Ian Kinsler, The Dave Dombrowski Gift That Keeps On Giving

Clip art illustration of a Cartoon Tiger with a Missing Tooth

Two offseasons ago, the Tigers put together a pair of blockbluster deals. One of them sent Doug Fister to Washington for a package of unhappy baseball fans, but the other was considered one of the Dave Dombrowski’s finest, swapping Prince Fielder for Ian Kinsler.

The particulars were this: four years of Ian Kinsler at $62M for seven years of Prince Fielder priced at $168M. To balance out the costs, the Tigers also chipped in $30M. So the Tigers got four years of Kinsler and $76M for seven years of Prince Fielder. At the time, my only concern was making sure the Tigers invested that savings in other players rather than the Ilitch family trust, but from a tactical standpoint it was a really nice deal.

Here’s the thing, going into 2014, Kinsler was coming off one of his worst seasons in which he hit 104 wRC+ and put together 2.6 fWAR. Prince had a similarly rough 2013, registering a 126 wRC+ and 2.3 fWAR. It was a challenge trade. Kinsler is two years older and under contract for a shorter period of time, and his value was tied up in defense and base running. Everyone knew Prince was a bat-only player, but he had already bottomed out in terms of non-hitting value, meaning that if he could continue to hit, his value wouldn’t decline. Kinsler, on the other hand, didn’t have the bat anymore, we thought, to protect against any athletic declines.

Surprise! Kinsler went back to being great and Fielder dealt with injuries and mediocre performance. Put another way, over the first two years of the post-deal era, the Tigers have gotten 9.2 fWAR from Kinsler and Fielder has accumulated 1.4. That’s a difference of 7.8 WAR.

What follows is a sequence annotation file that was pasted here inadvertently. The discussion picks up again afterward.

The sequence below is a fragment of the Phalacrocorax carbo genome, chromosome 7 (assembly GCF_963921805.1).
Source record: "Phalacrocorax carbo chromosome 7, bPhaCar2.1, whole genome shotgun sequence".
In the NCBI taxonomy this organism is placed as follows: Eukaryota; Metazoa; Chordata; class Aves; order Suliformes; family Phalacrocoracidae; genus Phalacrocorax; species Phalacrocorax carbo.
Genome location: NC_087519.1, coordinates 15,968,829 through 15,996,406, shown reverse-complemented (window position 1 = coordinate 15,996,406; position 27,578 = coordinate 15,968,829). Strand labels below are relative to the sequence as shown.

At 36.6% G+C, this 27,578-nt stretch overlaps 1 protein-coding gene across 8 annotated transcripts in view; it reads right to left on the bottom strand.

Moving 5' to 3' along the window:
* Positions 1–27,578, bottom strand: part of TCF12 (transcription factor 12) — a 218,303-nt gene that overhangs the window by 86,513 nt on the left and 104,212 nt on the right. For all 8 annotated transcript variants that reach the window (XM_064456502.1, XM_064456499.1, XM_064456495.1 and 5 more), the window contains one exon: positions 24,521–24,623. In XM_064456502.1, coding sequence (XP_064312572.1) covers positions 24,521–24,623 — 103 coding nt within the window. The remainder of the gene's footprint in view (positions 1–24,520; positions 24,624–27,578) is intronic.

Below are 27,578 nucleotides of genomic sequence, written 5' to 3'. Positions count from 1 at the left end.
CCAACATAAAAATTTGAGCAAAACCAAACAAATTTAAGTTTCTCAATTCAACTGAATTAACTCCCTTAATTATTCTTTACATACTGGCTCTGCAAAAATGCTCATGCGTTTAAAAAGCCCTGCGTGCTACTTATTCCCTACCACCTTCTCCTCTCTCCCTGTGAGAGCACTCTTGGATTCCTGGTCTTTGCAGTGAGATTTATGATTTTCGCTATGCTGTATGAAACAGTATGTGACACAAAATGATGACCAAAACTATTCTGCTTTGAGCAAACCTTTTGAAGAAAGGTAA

In order for this deal, roughly speaking, to wind up as a negative for the Tigers (using the price points from November 2013), Fielder would have to out-WAR Kinsler over the remainder of each contract by, and I’m not kidding, about 19 wins. So if Kinsler doesn’t play a game for the Tigers for the next two years, Fielder would still have to average 3.7 WAR per season for the rest of his deal. Fielder only averaged 3.4 WAR between his peak 2007 to 2013 seasons.

In other words, there is almost no way in which the Tigers lose this trade. This isn’t news, but it’s fun to put some numbers on it. Fielder would have to play like a borderline All-Star through age 38 without Kinsler ever playing again in order for this deal to break even. That’s pretty great.

Obviously, we probably couldn’t have predicted Fielder’s neck injury, but in non-Dombrowski fashion, the erstwhile GM bet on a good all-around player over a slugger and it’s been fantastic. But it’s worth wondering at this juncture: how did Kinsler maintain his value into his thirties? We all kind of figured he’d be good enough for the deal to make sense, but I don’t think any of us really banked on a couple of 5 win seasons.

Last year, his bat fell in line with his 2012-13 numbers, but excellent defense and base running lifted him into the 5 win neighborhood. This year, his glove has been good, but maybe not quite as good, and he’s been a better hitter thanks more walks and a higher BABIP. His power remains average or a touch under, but his walk rate bounced back (2014 was probably unusually low). Interestingly, this is Kinsler’s best BABIP since 2008, and he’s typically been a low BABIP guy.

This year, he’s getting a lot of extra value from that .326 BABIP. Often, we chalk BABIP spikes up to randomness. That’s usually the safe assumptions, but it’s always fun to poke around and look for signals that there is an underlying change.  For example, he’s hitting more line drives, which isn’t a super sticky stat, but you know what?

Screenshot 2015-09-18 at 2.00.17 PM

Kinsler is having a nice offensive season in conjunction with hitting more balls up the middle and to right field. Can we say this is definitely connected? Maybe not, but this could be a good way to neutralize the shift.

An average hitting second baseman who plays good defense is a good player, and if Kinsler can be anything more at the plate he’s going to keep paying dividends for the club. It will be curious to see how Kinsler’s bat carries into next season, but it’s not unprecedented for an older player to start going the other way a little more to the benefit of their BABIP. In fact, that’s exactly what helped Torii Hunter extend his career over the last several seasons.

Will he be great for years to come? Perhaps not, but at least the Tigers won the trade.


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